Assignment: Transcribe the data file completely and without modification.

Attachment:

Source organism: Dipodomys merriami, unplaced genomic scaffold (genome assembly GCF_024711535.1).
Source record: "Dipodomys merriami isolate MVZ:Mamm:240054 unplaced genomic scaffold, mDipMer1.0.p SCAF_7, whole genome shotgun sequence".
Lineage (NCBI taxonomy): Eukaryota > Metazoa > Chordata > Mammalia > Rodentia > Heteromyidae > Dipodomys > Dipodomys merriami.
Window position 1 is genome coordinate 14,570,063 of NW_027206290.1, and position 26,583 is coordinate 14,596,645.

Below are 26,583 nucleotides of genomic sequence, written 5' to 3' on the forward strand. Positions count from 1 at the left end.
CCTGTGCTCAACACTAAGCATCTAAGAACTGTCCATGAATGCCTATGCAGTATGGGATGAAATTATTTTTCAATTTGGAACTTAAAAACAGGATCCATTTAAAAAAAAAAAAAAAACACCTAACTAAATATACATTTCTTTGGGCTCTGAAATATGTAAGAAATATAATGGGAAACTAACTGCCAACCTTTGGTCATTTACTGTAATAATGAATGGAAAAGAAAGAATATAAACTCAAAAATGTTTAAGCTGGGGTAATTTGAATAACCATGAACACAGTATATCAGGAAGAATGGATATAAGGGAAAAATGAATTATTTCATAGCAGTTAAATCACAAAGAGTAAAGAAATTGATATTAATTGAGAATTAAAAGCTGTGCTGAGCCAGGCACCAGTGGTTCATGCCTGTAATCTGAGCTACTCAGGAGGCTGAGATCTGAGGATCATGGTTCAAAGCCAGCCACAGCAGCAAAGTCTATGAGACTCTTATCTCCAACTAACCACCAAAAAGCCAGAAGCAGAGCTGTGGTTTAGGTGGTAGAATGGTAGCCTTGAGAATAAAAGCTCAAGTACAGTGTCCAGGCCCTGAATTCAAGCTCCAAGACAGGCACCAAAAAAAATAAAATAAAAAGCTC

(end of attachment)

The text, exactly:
Source organism: Dipodomys merriami, unplaced genomic scaffold (genome assembly GCF_024711535.1).
Source record: "Dipodomys merriami isolate MVZ:Mamm:240054 unplaced genomic scaffold, mDipMer1.0.p SCAF_7, whole genome shotgun sequence".
Lineage (NCBI taxonomy): Eukaryota > Metazoa > Chordata > Mammalia > Rodentia > Heteromyidae > Dipodomys > Dipodomys merriami.
Window position 1 is genome coordinate 14,570,063 of NW_027206290.1, and position 26,583 is coordinate 14,596,645.

Below are 26,583 nucleotides of genomic sequence, written 5' to 3' on the forward strand. Positions count from 1 at the left end.
CCTGTGCTCAACACTAAGCATCTAAGAACTGTCCATGAATGCCTATGCAGTATGGGATGAAATTATTTTTCAATTTGGAACTTAAAAACAGGATCCATTTAAAAAAAAAAAAAAAACACCTAACTAAATATACATTTCTTTGGGCTCTGAAATATGTAAGAAATATAATGGGAAACTAACTGCCAACCTTTGGTCATTTACTGTAATAATGAATGGAAAAGAAAGAATATAAACTCAAAAATGTTTAAGCTGGGGTAATTTGAATAACCATGAACACAGTATATCAGGAAGAATGGATATAAGGGAAAAATGAATTATTTCATAGCAGTTAAATCACAAAGAGTAAAGAAATTGATATTAATTGAGAATTAAAAGCTGTGCTGAGCCAGGCACCAGTGGTTCATGCCTGTAATCTGAGCTACTCAGGAGGCTGAGATCTGAGGATCATGGTTCAAAGCCAGCCACAGCAGCAAAGTCTATGAGACTCTTATCTCCAACTAACCACCAAAAAGCCAGAAGCAGAGCTGTGGTTTAGGTGGTAGAATGGTAGCCTTGAGAATAAAAGCTCAAGTACAGTGTCCAGGCCCTGAATTCAAGCTCCAAGACAGGCACCAAAAAAAATAAAATAAAAAGCTC